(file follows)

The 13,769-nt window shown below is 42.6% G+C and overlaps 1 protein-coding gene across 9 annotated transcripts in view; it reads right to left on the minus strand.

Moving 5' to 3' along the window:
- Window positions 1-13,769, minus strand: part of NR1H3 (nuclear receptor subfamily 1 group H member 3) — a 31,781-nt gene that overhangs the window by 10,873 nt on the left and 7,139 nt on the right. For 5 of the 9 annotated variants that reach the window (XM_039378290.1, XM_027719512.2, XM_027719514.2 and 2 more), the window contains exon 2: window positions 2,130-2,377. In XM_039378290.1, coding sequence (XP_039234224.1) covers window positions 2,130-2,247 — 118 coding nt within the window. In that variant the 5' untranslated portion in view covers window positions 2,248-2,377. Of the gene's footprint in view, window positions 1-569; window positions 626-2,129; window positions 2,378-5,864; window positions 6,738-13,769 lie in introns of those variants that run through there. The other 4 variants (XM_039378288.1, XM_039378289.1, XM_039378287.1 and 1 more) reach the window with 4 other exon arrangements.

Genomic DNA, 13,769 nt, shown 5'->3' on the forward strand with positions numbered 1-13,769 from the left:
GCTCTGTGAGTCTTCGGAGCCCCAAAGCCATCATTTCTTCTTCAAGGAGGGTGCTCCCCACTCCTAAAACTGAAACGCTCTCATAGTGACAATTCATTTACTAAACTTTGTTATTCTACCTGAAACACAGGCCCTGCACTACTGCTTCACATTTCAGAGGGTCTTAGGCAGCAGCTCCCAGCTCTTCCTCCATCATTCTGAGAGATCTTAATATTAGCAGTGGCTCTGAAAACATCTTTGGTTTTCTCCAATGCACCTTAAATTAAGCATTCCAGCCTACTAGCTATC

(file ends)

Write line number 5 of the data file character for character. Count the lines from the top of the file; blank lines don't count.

GCTCTGTGAGTCTTCGGAGCCCCAAAGCCATCATTTCTTCTTCAAGGAGGGTGCTCCCCACTCCTAAAACTGAAACGCTCTCATAGTGACAATTCATTTACTAAACTTTGTTATTCTACCTGAAACACAGGCCCTGCACTACTGCTTCACATTTCAGAGGGTCTTAGGCAGCAGCTCCCAGCTCTTCCTCCATCATTCTGAGAGATCTTAATATTAGCAGTGGCTCTGAAAACATCTTTGGTTTTCTCCAATGCACCTTAAATTAAGCATTCCAGCCTACTAGCTATC